Vancouver comedian Guy Earle and the restaurant he was performing at were fined a combined C$22,500 by the British Columbia Human Rights Tribunal after a 2007 incident where Earle mocked a member of the audience. [more inside]
Though mentioned intermittently, Mr. Harper's determination to muzzle critics will not be a “ballot box question” for most Canadians when they vote. Yet the implications for a Canada ruled by an unrestrained Harper majority government are obvious, and terrifying. The Canadian Centre for Policy Alternatives has now published an excellent commentary by Maria Gergin called “Silencing Dissent: The Conservative Record”. [via Gerald Caplan for the Globe and Mail] [more inside]
The 2010 Nobel Peace Prize goes to Chinese dissident Liu Xiaobo. Beijing had previously warned the Nobel committee not to honour Liu. A BBC biography of Liu from last year: "Now his name is unknown. But one day, even if he's not regarded as a hero, he'll be thought of as a very good citizen - a model example."
Court Affirms Ban on Aiding Groups Tied to Terror. "In a case pitting free speech against national security, the Supreme Court on Monday upheld a federal law (PDF) that makes it a crime to provide 'material support' to foreign terrorist organizations, even if the help takes the form of training for peacefully resolving conflicts."
A 15-year-old in London is being prosecuted for holding a sign calling Scientology a "cult", during a peaceful demonstration (0:55-1:40). The teenager refused to back down, quoting a 1984 high court ruling from Mr Justice Latey, in which he described the Church of Scientology as a "cult" ... The City of London police came under fire two years ago when it emerged that more than 20 officers, ranging from constable to chief superintendent, had accepted gifts worth thousands of pounds from the Church of Scientology. The City of London Chief Superintendent, Kevin Hurley, praised Scientology for "raising the spiritual wealth of society" during the opening of its headquarters in 2006. Last year a video praising Scientology emerged featuring Ken Stewart, another of the City of London's chief superintendents via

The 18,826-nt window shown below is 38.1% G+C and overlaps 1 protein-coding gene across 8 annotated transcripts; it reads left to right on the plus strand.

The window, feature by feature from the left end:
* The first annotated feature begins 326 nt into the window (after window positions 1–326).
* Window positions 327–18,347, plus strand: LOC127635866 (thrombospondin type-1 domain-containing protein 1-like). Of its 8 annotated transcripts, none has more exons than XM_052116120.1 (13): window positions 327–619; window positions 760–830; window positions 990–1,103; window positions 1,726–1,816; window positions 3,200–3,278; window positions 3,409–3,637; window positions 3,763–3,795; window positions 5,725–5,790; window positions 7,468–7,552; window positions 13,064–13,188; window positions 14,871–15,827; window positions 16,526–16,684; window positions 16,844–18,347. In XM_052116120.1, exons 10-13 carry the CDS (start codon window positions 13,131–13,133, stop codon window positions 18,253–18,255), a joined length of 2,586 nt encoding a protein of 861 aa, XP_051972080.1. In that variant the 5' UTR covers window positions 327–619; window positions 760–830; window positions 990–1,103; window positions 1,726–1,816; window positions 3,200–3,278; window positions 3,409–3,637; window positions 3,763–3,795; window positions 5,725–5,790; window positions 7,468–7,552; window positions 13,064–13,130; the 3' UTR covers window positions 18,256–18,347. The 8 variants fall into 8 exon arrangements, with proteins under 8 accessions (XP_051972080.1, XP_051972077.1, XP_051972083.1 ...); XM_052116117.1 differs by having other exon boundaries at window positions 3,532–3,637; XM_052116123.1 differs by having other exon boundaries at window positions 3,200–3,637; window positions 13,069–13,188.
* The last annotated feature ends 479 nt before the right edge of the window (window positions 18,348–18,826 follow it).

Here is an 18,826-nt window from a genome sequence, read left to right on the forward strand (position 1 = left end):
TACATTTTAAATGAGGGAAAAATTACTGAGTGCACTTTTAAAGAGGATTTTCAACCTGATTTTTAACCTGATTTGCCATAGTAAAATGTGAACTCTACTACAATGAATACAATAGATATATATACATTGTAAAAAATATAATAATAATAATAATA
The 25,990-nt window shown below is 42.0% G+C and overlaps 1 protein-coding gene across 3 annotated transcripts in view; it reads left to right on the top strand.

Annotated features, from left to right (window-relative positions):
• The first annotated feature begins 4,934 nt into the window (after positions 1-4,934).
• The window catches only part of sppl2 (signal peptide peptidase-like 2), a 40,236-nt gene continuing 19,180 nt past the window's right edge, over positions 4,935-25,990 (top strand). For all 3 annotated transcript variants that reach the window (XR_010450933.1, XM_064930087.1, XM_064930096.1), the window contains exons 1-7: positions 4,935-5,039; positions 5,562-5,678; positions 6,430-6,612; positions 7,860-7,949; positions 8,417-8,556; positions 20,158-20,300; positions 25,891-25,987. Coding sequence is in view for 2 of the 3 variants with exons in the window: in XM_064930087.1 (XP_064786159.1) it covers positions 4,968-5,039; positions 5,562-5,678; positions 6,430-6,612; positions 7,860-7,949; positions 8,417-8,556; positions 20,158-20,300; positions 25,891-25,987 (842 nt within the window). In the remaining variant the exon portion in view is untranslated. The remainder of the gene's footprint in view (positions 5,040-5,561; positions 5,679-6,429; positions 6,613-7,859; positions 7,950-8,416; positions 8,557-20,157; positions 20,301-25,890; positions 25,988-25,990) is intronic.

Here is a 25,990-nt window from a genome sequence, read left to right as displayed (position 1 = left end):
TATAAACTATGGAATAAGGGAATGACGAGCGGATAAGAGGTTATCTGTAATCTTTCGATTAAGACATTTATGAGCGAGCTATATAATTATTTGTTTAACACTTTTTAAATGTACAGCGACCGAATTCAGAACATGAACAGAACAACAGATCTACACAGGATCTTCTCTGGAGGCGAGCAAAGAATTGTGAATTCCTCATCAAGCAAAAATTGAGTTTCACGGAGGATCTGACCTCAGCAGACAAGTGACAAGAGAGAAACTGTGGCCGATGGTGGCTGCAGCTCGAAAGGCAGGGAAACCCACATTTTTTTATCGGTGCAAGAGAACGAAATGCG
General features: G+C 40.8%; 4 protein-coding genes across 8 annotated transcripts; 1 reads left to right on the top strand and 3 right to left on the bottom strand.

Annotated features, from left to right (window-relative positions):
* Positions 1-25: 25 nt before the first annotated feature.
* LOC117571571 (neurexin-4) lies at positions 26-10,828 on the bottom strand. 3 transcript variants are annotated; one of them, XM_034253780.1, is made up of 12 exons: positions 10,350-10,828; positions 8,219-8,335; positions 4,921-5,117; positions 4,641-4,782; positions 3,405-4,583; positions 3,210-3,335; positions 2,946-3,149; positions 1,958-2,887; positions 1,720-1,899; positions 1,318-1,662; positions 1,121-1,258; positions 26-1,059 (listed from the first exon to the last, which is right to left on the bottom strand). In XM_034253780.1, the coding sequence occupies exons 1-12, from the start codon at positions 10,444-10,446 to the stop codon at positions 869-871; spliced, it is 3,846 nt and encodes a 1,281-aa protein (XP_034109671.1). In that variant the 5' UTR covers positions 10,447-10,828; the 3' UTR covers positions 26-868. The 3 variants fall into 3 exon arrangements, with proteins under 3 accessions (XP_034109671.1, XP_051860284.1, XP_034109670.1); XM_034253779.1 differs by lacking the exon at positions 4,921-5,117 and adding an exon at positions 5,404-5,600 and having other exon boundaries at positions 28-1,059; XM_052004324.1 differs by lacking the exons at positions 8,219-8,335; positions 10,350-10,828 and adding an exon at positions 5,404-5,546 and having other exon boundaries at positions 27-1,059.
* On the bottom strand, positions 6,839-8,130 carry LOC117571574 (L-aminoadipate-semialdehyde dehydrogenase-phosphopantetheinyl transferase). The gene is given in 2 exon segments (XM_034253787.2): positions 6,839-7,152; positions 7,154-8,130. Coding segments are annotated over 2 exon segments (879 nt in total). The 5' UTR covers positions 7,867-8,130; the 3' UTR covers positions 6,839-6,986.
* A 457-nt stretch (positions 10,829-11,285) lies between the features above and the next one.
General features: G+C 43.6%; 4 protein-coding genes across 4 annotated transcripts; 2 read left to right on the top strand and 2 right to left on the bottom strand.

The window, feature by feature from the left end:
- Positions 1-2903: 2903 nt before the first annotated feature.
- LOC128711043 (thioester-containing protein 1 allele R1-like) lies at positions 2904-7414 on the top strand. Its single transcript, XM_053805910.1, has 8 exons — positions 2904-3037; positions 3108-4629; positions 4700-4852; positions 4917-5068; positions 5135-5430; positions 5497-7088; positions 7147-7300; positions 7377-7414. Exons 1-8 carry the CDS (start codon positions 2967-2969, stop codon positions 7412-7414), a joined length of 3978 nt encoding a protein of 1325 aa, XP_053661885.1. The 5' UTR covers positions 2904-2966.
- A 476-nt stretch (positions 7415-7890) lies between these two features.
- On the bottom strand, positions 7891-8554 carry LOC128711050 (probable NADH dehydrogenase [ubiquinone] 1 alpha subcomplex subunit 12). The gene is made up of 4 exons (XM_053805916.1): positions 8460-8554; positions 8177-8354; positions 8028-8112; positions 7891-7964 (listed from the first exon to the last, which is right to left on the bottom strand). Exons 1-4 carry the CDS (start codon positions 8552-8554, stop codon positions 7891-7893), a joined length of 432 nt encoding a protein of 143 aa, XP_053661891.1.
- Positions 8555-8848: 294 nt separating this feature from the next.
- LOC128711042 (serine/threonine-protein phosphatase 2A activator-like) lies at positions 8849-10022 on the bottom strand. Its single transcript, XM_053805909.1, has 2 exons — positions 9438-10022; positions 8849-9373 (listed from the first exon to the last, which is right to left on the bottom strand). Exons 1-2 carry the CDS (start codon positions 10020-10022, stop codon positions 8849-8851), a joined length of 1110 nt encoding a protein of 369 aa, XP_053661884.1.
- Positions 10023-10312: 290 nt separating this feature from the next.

Blowhard vs. Bureaucrat? A Defense of Free Speech. During the controversy over the Danish cartoons of Mohammed (original Mefi thread), one of the few Canadian outlets to republish the offending images was the now-mostly-defunct Western Standard magazine run by controversial right-wing pundit and lawyer Ezra Levant. Now, Levant is facing a human rights complaint before the Alberta Human Rights Commission, and has posted his initial interview with the Commission online. Levant is frequently vitriolic, and his interlocutor mostly bored, but the issues raised are important ones. Levant's summary of the situation is here, and his opening statement to the Commission is here.